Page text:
Everything You Wanted to Know About Moravian Bands (and Trombone Choirs) in America

Frequently Asked Questions about joining a band, starting a band, history of bands, where? and why?, etc.  

This page, and much of its content, was created by Erik Salzwedel; please direct comments or additions/corrections to erik@moravianmusic.org.

However, much of the information on this webpage is from Mike Allsen, at http://allsenmusic.com/PosaunenchorFAQ.html, and was originally published as part of a website for the Glenwood Moravian Trombone Choir, a group he directed in Madison WI, from 1983-2006. (GMTC has been directed since 2006 by Steve Ash.)

THE BAND

In most Moravian congregations, the church band is a mixed wind band of brass and woodwind. It was not always this way. While there is much Moravian music written for strings accompanying voices, they have never been used “outside.”              the instrumental tradition divides the instruments, much like the choir system divided demographic groups in the community. It can be understood from this perspective, that there would be a vocal choir (SATB and others), an orchestra choir (strings, woodwinds), a band choir (trombones, then brass), and maybe we could say a keyboard choir (organ, piano, accompaniment). But, this distinction is not codified as such; I am simply making a correlation.

The early Moravians valued each choir in the community, though each had different needs and offered a variety of talents. Likewise, they valued each musical group, though each had its own distinct needs and gifts to offer.

The actual “choirs” of musical service in the late 18th and early 19th century, are:

  1. The choir (choral, vocal) grew naturally out of the fact that everyone in the Moravian communities sang hymns, unless they were playing an instrument at the time. As Moravian composers developed more challenging music (later 18th cent.), there was a need to rehearse with a smaller choir with more developed ears and voices; hence, the church choir.
  2. The band (chorale band, prelude band, funeral band) played together for special outdoor occasions, celebrations, worship services, and the announcement of deaths.
  3. The orchestra (strings, woodwinds) was needed as a lighter sound to accompany the vocal choir’s anthems. Also, wooden instruments are not durable in all weather conditions.
  4. The keyboard (piano, harpsichord, organ) for accompanying voices. In the later 19th century, more preludes and featured solo music became the norm.

When valves were developed for brass, they became more versatile and expanded their repertoire, the musicians often writing their own music and arrangements.

The Collegium Musicum actually brought the orchestra together with some of the brass; this is really the impetus for the mixed wind ensembles and fuller orchestrations of the 19th and 20th centuries.

It seems that, while instruments were organized in choirs, they were also limited to specific genders, early on. Apparently, in the early days, women musicians played keyboard instruments (not organ), flutes, guitars, violin or viola. Men played the brass instruments, all strings, all woodwinds, and keyboards, including organ. By the Civil War, there is a theory that women played organ for worship in Salem. It may not have been until the early 20th century that women joined the Moravian Band and began to publicly perform on brass instruments. Throughout the history of the Moravians in America, it is clear that men and women, boys and girls, took music lessons on keyboard and other instruments, and music was integral in the lives of the Moravians.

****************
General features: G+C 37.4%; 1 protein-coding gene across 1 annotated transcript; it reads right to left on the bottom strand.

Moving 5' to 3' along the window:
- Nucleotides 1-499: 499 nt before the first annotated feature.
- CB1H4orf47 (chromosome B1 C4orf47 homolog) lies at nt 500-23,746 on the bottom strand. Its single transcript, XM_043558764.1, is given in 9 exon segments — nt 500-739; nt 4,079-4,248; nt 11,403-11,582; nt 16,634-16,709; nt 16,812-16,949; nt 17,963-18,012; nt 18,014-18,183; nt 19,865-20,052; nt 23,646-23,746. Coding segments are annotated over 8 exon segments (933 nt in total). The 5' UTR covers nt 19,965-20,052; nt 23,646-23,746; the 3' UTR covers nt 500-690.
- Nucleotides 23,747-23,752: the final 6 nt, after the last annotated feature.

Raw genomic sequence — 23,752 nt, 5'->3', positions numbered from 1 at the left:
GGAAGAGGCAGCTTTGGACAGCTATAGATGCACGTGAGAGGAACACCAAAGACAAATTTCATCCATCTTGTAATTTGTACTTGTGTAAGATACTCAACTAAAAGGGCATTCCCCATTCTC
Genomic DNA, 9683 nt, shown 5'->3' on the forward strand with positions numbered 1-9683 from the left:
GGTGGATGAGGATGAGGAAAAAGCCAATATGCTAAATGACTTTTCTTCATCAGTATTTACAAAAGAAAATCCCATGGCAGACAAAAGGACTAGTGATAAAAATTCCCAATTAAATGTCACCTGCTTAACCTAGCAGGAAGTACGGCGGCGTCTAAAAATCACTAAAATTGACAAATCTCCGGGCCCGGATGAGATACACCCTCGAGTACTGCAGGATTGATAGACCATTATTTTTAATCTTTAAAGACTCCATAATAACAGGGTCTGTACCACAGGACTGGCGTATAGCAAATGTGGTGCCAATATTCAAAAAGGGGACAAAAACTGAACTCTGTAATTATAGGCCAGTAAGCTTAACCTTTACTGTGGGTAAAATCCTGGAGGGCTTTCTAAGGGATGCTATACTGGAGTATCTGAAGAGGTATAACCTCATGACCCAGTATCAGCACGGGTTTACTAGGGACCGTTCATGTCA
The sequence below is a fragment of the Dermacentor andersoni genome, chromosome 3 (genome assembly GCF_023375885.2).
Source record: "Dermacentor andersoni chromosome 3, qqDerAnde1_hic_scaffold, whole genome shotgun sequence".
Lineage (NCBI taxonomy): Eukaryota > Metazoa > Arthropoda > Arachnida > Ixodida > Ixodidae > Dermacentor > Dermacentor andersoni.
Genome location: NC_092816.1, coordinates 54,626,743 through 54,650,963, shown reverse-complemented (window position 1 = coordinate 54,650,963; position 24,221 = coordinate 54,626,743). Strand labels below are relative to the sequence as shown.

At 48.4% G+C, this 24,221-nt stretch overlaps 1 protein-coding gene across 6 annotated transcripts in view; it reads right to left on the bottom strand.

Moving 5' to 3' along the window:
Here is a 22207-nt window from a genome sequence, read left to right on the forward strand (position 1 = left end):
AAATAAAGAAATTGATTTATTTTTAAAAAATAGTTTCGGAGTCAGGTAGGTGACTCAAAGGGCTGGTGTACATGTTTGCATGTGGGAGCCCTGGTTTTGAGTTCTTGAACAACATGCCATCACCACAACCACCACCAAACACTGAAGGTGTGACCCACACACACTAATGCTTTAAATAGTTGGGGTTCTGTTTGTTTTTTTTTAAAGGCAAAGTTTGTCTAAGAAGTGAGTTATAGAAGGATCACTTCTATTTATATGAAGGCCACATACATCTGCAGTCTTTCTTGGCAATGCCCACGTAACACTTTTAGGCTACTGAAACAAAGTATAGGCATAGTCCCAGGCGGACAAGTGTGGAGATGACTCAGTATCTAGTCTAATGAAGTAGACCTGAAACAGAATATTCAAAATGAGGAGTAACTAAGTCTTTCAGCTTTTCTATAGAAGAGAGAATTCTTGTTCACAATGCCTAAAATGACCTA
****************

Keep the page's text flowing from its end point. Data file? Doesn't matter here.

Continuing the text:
In the modern day, the bands still fulfill their outdoor role, but have also been invited inside, and this takes many different forms in the various congregations, from solo instrument with organ to brass or woodwind quartet/quintets; from band accompaniment of hymns, to anthems with a wide variety of instruments; etc.

The music can be certainly be played by a modern brass quartet/quintet: trumpet(s), horn, trombone, and tuba.  Most Moravian churches conduct an Easter morning Sunrise Service, as it connects us with the tradition begun in Herrnhut, Germany, the site of the first settlement of the Renewed Moravian Church.
In most of the Southern Province, there is a Moravian band at each church, and they are mostly brass, but have winds also, and play exclusively chorales, usually as prelude or in worship. They are all glad to see any new player, and you don’t have to be a member.

There is a funeral band that is called by email to play at the graveside for each funeral. Chorales.   Jimmie Snyder of Friedberg Moravian Church maintains the list and sends notices; contact to sign up for emails.

 

For Easter, the bands from all the Salem Congregation churches and many others in the area, assemble in Salem for the Easter Sunrise Service.  Play rounds about 2:00am  breakfast 4:30am   Service at 6:00am
Reh is Sunday afternoon at 2:15pm at  Home Moravian Church, if you want to find out more and join a group.

 

Play from Chorale Books $6 each   for SATB voicing.  Alto is the only one in F.

 

The Advent Hopewell band is a step up from this and performs concert arrangements (70 players) mostly at retirement homes.

The Salem Band, Bethabara Band, WS Community Band, and Salem Comm Orchestra are all performing level groups (amateur) and have their own concert series.

 

Just to play chorales, there is a summer play around at New Philadelphia Moravian Church on Country Club Rd. every Wedn